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Developing a Hydrocarbon Exploration Tool in a Foreland Basin: Arkoma Basin, Oklahoma and Arkansas, USA

Abstract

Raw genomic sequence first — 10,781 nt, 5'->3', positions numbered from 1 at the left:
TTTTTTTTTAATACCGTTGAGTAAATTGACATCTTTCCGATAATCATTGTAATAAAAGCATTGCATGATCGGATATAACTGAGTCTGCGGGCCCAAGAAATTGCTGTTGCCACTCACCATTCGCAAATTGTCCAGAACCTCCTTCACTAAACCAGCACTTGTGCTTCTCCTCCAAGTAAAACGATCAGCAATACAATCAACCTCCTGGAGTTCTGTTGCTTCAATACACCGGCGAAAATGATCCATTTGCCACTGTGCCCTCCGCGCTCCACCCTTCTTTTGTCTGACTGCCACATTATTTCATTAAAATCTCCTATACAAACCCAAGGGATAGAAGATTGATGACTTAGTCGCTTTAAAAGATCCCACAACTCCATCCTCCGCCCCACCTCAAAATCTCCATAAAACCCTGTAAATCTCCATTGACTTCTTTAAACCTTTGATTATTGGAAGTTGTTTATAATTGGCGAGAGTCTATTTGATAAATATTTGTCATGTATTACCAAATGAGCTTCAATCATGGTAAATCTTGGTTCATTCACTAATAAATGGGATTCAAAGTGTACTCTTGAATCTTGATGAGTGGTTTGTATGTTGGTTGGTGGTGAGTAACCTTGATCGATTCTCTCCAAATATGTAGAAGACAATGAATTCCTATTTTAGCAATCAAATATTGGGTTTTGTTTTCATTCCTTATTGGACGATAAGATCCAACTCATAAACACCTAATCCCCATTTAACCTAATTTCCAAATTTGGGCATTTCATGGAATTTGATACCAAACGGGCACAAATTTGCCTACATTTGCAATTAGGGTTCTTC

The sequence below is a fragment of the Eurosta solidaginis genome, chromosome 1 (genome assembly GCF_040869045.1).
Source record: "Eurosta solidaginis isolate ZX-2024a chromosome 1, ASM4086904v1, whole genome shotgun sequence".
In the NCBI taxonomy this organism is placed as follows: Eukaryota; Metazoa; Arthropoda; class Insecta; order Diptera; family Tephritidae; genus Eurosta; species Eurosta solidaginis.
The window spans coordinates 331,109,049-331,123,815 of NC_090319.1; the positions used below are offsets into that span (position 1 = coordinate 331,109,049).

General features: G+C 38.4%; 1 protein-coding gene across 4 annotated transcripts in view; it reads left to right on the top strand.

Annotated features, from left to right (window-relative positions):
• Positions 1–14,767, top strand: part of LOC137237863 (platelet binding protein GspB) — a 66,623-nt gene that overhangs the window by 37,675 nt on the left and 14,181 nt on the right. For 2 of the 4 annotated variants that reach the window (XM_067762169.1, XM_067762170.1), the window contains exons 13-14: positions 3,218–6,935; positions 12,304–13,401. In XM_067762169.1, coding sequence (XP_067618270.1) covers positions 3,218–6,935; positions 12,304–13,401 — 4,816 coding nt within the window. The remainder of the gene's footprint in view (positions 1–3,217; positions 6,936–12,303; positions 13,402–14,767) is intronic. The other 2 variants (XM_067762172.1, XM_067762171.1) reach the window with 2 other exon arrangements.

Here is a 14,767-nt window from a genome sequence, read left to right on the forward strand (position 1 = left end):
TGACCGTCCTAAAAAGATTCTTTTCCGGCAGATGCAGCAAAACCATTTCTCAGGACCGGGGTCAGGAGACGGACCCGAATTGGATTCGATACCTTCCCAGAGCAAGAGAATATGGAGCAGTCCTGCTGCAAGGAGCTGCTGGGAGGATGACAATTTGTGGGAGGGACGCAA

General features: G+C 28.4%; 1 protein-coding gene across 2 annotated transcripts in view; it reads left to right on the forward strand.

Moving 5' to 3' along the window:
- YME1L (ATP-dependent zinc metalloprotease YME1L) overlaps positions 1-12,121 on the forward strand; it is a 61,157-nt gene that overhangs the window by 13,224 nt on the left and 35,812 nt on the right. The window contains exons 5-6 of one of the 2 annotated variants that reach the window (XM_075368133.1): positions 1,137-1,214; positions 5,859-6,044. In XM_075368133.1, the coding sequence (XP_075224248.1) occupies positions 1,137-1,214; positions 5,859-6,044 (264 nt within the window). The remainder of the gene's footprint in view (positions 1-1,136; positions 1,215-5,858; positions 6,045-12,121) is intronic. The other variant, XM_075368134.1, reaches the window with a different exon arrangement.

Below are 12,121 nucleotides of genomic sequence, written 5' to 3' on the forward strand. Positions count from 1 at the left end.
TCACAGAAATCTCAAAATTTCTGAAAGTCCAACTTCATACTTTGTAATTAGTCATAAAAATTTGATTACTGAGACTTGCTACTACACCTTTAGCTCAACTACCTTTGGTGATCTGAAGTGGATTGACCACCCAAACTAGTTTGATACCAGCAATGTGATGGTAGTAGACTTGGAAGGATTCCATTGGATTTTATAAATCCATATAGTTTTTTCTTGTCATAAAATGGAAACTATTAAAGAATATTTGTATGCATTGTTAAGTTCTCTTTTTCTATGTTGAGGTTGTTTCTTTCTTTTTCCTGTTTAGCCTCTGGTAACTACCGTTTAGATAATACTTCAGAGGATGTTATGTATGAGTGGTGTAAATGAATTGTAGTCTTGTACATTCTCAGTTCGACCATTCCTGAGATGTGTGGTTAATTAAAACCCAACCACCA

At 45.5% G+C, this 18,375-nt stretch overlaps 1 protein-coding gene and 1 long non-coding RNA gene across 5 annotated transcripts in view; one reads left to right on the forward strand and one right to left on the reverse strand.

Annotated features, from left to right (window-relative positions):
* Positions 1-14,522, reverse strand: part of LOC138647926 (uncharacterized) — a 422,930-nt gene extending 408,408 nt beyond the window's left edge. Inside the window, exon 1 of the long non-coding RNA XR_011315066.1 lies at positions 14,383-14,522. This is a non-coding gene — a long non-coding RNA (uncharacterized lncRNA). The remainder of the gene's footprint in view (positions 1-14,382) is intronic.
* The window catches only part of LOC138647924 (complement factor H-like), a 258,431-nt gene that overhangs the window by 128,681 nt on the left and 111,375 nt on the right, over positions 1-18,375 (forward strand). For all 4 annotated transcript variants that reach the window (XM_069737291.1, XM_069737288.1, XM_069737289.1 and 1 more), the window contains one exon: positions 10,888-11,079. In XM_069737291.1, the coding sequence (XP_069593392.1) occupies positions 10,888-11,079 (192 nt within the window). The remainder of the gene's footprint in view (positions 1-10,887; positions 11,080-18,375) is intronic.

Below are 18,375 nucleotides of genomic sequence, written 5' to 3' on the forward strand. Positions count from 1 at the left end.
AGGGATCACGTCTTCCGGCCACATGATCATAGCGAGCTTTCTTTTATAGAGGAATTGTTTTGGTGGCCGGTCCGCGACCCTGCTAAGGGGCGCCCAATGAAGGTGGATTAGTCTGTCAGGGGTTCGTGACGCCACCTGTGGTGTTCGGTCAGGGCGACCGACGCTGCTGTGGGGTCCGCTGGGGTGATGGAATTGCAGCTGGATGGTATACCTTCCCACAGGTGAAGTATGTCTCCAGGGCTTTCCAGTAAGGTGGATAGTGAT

The Arkoma Foreland basin of the Pennsylvania Ouachita fold -thrust belt in Oklahoma and Arkansas contains over 4 TCF of undiscovered natural gas. Since the mid-1990's, my colleagues, graduate students, and I have constructed over 20 balanced structural cross-sections and plotted different sandstone sedimentary facies on the cross-sections to locate the extent of the porous zones likely to have hydrocarbon reservoir. By the turn of the millennia, our work evolved into compartmentalization and fault sealing studies. The thrust faults in the horses of the duplex structures are overpressured and thrust faults act as permeability barriers. Later, 3D seismic data gave us a chance to refine our structural cross-sections. We found out that duplexes in the basin do not only contain break-forward hinterland dipping thrust faults but also contain foreland dipping backthrusts which cause structural thickening and provide much thicker reservoir intervals in many wells, previously attributed to sedimentary facies changes. Recently, we have been using seismic attributes to define the relationship between reservoir porosity and seismic impedance. The areas of tighter anticlinal folds correlated reasonably well with the lower acoustic impedance values in thick sandstone reservoir intervals. Our research in the Arkoma Basin indicates that a successful gas well in the Arkoma Basin should be drilled into the hanging wall of folded sandstone reservoirs in the duplex structure where porosity is controlled by sedimentary facies and faulting serves as the hydrocarbon seal. Backthrusts in the horses may cause structural thickening and thus can enhance reservoir thickness. Seismic impedance values can also be used to determine the porous zones if the sandstone reservoir is recognizable by the tuning thickness intervals.